Ptychochromis grandidieri is particularly susceptible to ich and other skin infections. Many Malgasy cichlids have little natural resistance to these organisms and can "ich up" alarmingly fast. Common cures— dyes, copper, etc.— are only partially effective. Prophylactically adding salt at 1TBS per net ten gallons of water is a good idea, but these fish can tolerate even higher concentrations.
Ptychochromis grandidieri should not be kept with aggressive Central American cichlids. It is similar enough in body shape to be targeted as a conspecific. These fish are not very good at defending themselves.
Regular partial water changes and the replacement of salt is recommended. I did 25–50% weekly.
Ptychochromis grandidieri is easy to feed. I fed Tetra Cichlid Sticks, Dainichi Veggie Deluxe pellets, New Life Thera, HBH Soft & Moist Veggie and various other flakes.
I originally obtained several juveniles of this fish at a Cichlid Classic in 2004. The fish grew slowly if steadily. My original group of six fish was reduced in number over time due aggression from inappropriate tankmates.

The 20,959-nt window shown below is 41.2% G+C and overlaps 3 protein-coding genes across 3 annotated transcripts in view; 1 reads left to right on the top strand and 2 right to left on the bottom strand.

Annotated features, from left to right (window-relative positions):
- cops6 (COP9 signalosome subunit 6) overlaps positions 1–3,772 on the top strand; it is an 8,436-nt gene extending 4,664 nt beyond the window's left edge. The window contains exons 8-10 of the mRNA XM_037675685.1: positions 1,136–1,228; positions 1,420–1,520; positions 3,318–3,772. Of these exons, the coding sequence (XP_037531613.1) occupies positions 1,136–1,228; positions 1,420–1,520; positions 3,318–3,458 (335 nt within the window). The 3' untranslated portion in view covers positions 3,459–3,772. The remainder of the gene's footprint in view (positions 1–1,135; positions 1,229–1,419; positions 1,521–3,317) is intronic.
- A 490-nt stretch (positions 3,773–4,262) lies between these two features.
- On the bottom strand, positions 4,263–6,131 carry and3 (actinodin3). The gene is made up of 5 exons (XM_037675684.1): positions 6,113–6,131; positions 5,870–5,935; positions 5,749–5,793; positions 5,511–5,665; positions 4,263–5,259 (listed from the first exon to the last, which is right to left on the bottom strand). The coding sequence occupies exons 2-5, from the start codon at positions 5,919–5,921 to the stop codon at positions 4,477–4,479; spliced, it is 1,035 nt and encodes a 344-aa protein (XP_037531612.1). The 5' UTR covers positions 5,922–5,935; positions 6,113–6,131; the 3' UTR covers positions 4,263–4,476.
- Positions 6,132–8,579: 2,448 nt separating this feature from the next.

Once the fish got up over four inches, they bred about every three months. However, I did not get any viable fry. Upon inspecting the ovipositors of the breeding pair, I realized they were shaped identically (blunt, not pointed). My grandidieri were lesbians!
Short on tank space and long on frustration, I dropped off the remaining three fish to fellow GCCA member Rick Perez who had several Ptychochromis grandidieri breeding in a 100G tank.
Several months went by. Near closing time of GCCA's April 2007 Swap Meet, I noticed Ric selling off several trios of Ptychochromis grandidieri. I think he still had all of the specimens he brought with him. Unless breeding, these fish often don't show a lot of color and— stressed and confined in a bag— these fish were an unappealing muddy color. Ric was kind enough to give me a trio and I took them home and placed them in a 90G tank. This tank had a sand bottom and was filtered by a TidePool II Wet/Dry filter.